Newquay Rowing Club

Newquay's Fleet

NRC currently has eight traditional Cornish Pilot Gigs held in trust at the club. We also have two fibreglass training gigs and two 15' fibreglass skiffs. Apart from the three old ones, the gigs are all named after the old fish cellars around Newquay. Newquay also provides a home for the Cornish Rowing Association for the Blind's gig the Dall Lewyer which means 'blind pilot' in Cornish.

The remainder of the boats owned by the club are all used for training. The fibreglass gigs 'Concord' and 'Sophia Storm' were new in 2006 and were purchased to take the wear and tear off their wooden counterparts and train new rowers. Concord cellars were over at Porth, and the Sophia Storm was kindly donated to the club by Ray Smith, owner of 'Newquay Backpackers' and is named after his daughter.


The two training skiffs, JRA (John R Adams) and Thomas Reed are named in memory of two major figures from Newquay Rowing Club's past. They can be rowed by one (pair paddles), two or three people and offer the chance for more focused training or even a nice easy row around the bay.


Built in 1812 by William Peters of St Mawes. She is considered to be   the oldest traditional rowing boat still in regular use and is slightly shorter than most gigs being just under 30ft in length with a 4ft 10in beam. She is predominantly red in colour with a white rubbing strake and underside.

Good Intent

Also built by Tom Chudleigh along with the Active, finished in 1975. Again a copy of the Treffry she was rowed from Newquay to Courtmachsherry in Ireland in July 2003. The Good Intent cellars are just to the south of the Fly cellars behind the harbour's North Quay. She is light green with a white rubbing strake and underside.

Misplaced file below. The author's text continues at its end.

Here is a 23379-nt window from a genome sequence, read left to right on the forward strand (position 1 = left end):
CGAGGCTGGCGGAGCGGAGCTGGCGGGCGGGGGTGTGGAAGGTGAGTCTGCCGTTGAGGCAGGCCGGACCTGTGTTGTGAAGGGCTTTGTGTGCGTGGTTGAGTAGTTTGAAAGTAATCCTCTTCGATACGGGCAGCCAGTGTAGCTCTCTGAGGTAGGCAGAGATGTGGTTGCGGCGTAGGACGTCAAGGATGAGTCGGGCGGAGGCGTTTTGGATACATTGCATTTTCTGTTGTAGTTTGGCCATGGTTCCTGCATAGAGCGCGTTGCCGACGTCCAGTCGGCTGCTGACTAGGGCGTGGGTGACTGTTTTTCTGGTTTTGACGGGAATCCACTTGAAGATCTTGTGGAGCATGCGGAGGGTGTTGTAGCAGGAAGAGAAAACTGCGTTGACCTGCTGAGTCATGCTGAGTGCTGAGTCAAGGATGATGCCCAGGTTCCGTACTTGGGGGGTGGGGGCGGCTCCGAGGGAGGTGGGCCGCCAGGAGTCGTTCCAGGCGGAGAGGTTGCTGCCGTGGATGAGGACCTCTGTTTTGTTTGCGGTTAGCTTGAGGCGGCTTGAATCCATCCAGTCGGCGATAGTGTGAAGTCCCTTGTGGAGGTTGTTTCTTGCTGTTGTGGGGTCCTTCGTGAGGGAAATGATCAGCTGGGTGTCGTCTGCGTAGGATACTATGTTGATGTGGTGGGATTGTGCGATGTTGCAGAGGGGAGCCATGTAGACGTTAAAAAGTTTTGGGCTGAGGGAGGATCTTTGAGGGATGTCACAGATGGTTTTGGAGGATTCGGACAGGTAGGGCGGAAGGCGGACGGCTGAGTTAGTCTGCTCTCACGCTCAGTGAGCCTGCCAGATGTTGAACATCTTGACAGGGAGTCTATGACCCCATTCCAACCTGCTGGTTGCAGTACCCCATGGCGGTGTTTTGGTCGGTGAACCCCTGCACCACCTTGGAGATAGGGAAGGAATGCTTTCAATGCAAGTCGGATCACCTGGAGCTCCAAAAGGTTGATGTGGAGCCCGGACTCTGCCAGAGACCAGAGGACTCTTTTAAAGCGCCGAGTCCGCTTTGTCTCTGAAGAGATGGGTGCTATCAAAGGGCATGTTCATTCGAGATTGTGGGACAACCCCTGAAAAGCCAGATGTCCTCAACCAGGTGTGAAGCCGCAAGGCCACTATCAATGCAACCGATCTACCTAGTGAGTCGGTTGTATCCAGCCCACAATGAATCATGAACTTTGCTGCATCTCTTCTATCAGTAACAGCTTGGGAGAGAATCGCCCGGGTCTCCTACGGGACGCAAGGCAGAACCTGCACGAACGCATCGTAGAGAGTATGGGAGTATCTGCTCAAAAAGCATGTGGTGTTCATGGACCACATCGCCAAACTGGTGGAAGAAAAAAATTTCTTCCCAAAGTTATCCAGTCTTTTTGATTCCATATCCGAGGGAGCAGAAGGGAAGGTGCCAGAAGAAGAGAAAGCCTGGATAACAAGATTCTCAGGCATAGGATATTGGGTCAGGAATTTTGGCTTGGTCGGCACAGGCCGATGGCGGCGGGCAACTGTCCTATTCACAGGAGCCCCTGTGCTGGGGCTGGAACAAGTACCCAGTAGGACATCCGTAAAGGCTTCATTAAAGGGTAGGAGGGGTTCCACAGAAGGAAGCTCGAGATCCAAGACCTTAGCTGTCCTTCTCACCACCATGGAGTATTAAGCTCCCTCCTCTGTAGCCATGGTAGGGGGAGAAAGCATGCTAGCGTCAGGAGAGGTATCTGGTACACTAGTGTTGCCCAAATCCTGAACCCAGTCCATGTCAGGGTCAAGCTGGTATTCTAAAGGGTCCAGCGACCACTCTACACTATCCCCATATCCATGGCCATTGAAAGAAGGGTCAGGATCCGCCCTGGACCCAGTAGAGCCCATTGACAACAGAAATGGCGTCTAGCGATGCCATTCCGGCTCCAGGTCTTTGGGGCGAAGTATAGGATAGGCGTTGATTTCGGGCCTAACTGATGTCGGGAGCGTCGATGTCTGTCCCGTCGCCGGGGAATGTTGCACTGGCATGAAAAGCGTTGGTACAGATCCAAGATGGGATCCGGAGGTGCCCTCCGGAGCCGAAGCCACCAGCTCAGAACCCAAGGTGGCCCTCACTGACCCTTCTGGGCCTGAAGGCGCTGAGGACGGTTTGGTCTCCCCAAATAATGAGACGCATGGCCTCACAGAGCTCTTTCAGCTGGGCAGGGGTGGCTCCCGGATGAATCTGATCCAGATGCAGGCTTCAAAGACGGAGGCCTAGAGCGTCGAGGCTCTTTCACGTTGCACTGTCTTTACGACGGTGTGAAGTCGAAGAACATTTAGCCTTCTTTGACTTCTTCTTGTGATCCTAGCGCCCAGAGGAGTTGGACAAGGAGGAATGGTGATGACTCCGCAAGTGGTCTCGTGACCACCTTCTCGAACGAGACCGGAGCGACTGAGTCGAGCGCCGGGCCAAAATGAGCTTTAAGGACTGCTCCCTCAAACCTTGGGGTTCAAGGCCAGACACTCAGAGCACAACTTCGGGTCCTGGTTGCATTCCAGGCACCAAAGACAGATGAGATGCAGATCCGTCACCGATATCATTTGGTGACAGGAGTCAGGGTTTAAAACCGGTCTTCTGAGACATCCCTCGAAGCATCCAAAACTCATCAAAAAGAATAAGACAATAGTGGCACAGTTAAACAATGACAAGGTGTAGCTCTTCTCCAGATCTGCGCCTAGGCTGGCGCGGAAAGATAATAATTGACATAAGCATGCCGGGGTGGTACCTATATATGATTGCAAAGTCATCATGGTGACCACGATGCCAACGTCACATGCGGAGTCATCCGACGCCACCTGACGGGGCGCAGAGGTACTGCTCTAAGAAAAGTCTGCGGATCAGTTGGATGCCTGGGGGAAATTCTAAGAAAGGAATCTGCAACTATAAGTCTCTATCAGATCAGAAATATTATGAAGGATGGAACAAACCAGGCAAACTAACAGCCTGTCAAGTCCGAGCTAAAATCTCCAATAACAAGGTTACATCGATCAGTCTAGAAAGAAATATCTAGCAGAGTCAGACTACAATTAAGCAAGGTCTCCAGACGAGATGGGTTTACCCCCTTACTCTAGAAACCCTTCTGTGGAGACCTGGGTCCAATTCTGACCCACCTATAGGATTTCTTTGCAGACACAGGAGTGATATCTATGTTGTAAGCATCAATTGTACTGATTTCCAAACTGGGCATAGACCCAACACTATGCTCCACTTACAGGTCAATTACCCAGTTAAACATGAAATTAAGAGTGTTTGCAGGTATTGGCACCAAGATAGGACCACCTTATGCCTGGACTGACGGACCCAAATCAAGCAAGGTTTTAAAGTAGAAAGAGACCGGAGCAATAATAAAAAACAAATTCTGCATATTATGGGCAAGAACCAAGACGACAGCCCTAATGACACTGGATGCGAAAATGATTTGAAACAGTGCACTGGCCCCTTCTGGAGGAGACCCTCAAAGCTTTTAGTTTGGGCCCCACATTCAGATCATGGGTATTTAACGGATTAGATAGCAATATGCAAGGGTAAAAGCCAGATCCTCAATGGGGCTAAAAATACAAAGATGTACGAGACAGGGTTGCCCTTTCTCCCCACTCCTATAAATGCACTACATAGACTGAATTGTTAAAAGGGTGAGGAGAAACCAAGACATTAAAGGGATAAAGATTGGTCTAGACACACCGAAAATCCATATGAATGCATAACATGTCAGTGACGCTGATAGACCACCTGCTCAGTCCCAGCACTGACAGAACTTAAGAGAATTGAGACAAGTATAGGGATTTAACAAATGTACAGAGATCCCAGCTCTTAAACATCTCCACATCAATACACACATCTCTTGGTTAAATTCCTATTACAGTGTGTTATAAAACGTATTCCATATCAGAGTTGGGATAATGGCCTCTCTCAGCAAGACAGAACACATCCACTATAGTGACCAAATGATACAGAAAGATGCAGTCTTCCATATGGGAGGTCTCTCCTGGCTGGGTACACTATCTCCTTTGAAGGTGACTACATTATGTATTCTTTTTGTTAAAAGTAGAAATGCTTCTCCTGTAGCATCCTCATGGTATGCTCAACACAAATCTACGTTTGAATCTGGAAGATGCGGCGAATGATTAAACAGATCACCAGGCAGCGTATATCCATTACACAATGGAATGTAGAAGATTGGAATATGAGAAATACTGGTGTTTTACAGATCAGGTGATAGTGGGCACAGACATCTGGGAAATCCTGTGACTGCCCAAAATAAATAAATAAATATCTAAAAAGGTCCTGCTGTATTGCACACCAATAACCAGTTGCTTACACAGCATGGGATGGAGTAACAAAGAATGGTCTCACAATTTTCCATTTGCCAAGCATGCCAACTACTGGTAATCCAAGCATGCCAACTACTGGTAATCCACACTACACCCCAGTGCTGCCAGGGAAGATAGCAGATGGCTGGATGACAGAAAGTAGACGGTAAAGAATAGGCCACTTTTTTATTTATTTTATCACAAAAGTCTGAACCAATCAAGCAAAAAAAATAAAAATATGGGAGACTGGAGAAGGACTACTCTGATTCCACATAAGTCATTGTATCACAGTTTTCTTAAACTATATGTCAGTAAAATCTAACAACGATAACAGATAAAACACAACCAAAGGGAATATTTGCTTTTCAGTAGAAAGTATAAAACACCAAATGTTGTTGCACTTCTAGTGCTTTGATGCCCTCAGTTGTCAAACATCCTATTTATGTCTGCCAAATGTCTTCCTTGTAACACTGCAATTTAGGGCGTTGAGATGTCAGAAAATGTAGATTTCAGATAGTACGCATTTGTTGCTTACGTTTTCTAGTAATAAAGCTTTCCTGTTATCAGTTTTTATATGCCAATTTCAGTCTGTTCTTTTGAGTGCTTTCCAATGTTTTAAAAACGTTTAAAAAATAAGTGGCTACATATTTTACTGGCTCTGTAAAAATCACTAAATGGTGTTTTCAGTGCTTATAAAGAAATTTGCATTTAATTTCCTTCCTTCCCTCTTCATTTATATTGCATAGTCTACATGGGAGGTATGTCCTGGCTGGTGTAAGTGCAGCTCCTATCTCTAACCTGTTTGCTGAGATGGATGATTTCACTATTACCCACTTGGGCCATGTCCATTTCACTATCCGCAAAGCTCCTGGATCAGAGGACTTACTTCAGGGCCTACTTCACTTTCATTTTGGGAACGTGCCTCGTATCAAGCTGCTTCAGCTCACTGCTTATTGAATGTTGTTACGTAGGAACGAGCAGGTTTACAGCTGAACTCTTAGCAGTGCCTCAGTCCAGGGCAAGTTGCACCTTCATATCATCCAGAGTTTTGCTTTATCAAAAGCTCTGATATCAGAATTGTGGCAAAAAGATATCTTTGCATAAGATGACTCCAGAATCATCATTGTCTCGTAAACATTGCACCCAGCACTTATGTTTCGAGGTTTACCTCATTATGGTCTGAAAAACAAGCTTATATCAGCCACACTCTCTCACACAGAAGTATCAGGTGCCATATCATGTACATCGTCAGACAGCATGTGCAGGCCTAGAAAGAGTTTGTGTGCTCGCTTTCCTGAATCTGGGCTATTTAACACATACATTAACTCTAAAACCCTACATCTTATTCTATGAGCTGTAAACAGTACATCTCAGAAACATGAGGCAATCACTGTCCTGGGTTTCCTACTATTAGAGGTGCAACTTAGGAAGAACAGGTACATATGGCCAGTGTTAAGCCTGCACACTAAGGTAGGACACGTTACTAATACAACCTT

Built in 1820 also by William Peters and is a foot longer (31ft) than the Newquay as she was built to be a faster gig but has the same beam. She is white with a red rubbing strake and underside.


Built in 1993 by Ralph Bird of Devoran. She was built to replace the 'Unity' which was sold to Yealm Gig Club in Devon in 1992. She is named after the Fly cellars outside the North Quay of the harbour where races are often started if the tide is low. She is black with a yellow rubbing strake and white underside.


Built in 1838 for the Treffry company of Newquay, by William Peters who on completion believed her to be his finest gig yet. All modern gigs are built to the lines of the Treffry being 32ft in length and 4ft 10in beam. She is light blue in colour with white rubbing strake and underside.


Built in 2000 by Ralph BIrd, the Hope is currently the clubs racing gig and is only used for competing against other clubs at away events. The Hope cellars were on Hope Terrace which is halfway down Tower Road. She is pale blue in colour with a varnished top strake. dark blue rubbing strake and underside.



Built in 1974 by Tom Chudleigh on St Marys, Isles of Scilly. She was the first copy of the Treffry and is named after the cellars just above the North Quay of the harbour. She is orange with a white rubbing strake and underside.



Our new gig built by Peter Williams.

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